How can I stay up-to-date on best practices and relevant trends in youth ministry? This can feel daunting because you can’t know everything going on in Teen World. You don’t need to know about culture and trends as much as you need to know what God’s word says about cultures and trends. Cultures and trends change day to day and generation to generation but God’s word never changes.

How can I build strong relationships with youth, mentors, and colleagues? 

What strategies can I use to create a supportive and collaborative environment? You need a network of people, outside of your church, to not only sustain your faith but your mental health. Sitting in an office or a coffee shop all day isn’t healthy. Find where other youth pastor meet and join them or start something and invite others. If you can’t find those people, consider hiring a coach or a mentor.

How can I balance personal well-being with the demands of ministry?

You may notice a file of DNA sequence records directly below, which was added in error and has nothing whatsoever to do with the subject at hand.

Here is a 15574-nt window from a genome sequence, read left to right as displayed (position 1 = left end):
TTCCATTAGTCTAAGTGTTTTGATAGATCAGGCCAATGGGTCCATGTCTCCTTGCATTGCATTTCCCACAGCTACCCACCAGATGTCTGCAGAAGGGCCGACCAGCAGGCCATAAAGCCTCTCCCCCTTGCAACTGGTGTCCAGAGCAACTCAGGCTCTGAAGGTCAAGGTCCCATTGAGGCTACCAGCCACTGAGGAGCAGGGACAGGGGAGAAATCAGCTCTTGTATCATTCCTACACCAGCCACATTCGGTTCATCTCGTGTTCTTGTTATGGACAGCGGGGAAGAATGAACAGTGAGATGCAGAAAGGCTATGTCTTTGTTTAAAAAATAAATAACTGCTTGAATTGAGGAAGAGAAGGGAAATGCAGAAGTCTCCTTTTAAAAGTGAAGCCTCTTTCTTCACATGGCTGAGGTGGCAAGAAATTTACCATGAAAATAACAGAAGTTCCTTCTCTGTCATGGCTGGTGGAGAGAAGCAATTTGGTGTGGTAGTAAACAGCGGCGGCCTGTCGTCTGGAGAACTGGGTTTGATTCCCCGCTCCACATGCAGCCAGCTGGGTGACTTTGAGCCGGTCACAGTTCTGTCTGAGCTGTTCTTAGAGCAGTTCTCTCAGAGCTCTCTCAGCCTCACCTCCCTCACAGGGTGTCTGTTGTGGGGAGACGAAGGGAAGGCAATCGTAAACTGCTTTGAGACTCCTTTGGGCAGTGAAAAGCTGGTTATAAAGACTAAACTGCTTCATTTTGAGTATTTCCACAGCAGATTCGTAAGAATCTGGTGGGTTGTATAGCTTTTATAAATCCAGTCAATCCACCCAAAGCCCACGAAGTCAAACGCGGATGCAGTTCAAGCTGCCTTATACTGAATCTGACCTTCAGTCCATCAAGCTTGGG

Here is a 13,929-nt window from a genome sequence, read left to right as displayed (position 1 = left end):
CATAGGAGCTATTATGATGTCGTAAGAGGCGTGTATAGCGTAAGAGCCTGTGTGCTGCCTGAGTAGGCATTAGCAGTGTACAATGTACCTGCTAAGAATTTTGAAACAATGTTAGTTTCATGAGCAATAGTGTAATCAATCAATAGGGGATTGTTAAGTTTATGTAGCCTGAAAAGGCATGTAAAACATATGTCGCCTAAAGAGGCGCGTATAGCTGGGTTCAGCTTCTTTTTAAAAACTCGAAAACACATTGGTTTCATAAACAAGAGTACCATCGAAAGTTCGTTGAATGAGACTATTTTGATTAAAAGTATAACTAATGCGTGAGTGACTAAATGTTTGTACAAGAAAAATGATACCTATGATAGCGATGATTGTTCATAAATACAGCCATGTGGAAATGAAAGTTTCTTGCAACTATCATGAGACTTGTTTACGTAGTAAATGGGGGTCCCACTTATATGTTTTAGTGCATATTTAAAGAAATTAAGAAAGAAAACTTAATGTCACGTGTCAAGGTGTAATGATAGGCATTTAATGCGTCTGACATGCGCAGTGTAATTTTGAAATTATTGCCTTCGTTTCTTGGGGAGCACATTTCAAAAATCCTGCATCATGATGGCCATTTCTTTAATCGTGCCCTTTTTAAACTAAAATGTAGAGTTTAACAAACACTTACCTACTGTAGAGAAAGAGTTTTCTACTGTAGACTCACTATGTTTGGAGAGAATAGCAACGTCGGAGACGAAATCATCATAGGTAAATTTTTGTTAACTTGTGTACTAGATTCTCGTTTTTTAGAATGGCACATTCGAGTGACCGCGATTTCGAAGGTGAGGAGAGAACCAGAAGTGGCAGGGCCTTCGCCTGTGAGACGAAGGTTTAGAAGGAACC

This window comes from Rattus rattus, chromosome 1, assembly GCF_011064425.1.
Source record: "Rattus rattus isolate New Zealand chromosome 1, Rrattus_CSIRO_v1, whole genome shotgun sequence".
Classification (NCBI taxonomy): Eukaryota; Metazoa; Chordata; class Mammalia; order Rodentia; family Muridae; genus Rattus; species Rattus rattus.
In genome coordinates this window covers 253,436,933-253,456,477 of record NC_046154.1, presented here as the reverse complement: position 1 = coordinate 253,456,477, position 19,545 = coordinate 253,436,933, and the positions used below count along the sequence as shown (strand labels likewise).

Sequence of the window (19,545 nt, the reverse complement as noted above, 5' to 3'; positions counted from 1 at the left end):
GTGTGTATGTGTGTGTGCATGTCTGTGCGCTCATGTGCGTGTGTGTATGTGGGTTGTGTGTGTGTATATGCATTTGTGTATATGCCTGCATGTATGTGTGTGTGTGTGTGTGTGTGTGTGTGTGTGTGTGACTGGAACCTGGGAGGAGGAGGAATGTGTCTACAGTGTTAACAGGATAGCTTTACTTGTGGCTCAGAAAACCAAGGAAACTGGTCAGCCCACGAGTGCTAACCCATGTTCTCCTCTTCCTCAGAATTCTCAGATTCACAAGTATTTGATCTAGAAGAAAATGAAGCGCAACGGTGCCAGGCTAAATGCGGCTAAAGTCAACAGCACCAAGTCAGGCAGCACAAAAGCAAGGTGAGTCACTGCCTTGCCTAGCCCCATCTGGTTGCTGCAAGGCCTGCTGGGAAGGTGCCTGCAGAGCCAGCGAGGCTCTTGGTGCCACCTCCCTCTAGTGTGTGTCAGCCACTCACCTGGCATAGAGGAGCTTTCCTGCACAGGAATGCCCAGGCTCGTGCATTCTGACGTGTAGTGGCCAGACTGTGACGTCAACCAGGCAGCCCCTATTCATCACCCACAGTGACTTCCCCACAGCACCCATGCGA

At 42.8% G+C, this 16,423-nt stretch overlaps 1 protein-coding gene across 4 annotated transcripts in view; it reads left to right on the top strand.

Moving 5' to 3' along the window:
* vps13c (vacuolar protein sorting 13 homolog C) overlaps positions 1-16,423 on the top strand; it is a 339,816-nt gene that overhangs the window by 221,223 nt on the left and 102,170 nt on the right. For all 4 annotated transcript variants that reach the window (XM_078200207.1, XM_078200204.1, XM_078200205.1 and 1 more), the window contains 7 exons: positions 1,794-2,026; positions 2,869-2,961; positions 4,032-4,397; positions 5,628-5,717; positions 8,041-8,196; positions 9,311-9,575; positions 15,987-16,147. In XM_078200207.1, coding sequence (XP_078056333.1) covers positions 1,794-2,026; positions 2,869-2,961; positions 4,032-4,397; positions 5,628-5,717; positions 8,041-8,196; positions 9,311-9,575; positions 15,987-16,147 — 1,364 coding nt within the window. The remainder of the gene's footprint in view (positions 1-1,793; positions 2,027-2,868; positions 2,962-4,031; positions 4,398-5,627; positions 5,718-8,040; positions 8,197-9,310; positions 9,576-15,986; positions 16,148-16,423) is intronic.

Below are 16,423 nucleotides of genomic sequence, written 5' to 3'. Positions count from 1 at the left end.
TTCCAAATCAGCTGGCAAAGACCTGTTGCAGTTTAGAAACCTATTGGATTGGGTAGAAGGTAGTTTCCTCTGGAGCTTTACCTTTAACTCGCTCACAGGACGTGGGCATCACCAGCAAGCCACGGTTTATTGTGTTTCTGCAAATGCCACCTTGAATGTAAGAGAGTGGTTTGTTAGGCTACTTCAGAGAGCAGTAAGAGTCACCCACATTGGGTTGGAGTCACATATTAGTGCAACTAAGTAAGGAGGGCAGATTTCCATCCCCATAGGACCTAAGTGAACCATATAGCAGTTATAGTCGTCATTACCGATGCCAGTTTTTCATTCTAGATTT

What spiritual practices and self-care routines can help me stay energized and avoid burnout? Burnout is a real thing and it will sneak up on you if you’re not careful. Take stock spiritually and emotionally to make sure you tank is full. You will need to, as David did, learn to encourage your self.

“David was greatly distressed because the men were talking of stoning him; each one was bitter in spirit because of his sons and daughters. But David found strength in the Lord his God.”

There will be those days where you feel like you’ve been stoned or a stoning is imminent. For these times you need a coach/mentor. Who can you go to during these times? Who’s your Day 1 supporters?

Yes, ask these questions. Get a journal and write them down and then, as time goes on and you discover the answers (most likely through failure), write the answers down. Document your journey and 20 years from now you’ll look back and happy you did.

Youth Ministry Resources To Help You Answer These Questions

If you’re struggling to answer some of these questions, you don’t have to. I’ve created resources to help new youth pastors work through many of these questions.

New Youth Pastor Bundle

Squad Goals: Goal Setting Course

​My Youth Ministry Playbook 2024​

​My Youth Meeting Playbook 2.0​

​My Monthly Mentor​


​The Disciple Project Outreach Manual​

​Youth Ministry Store​ (over 100 resources)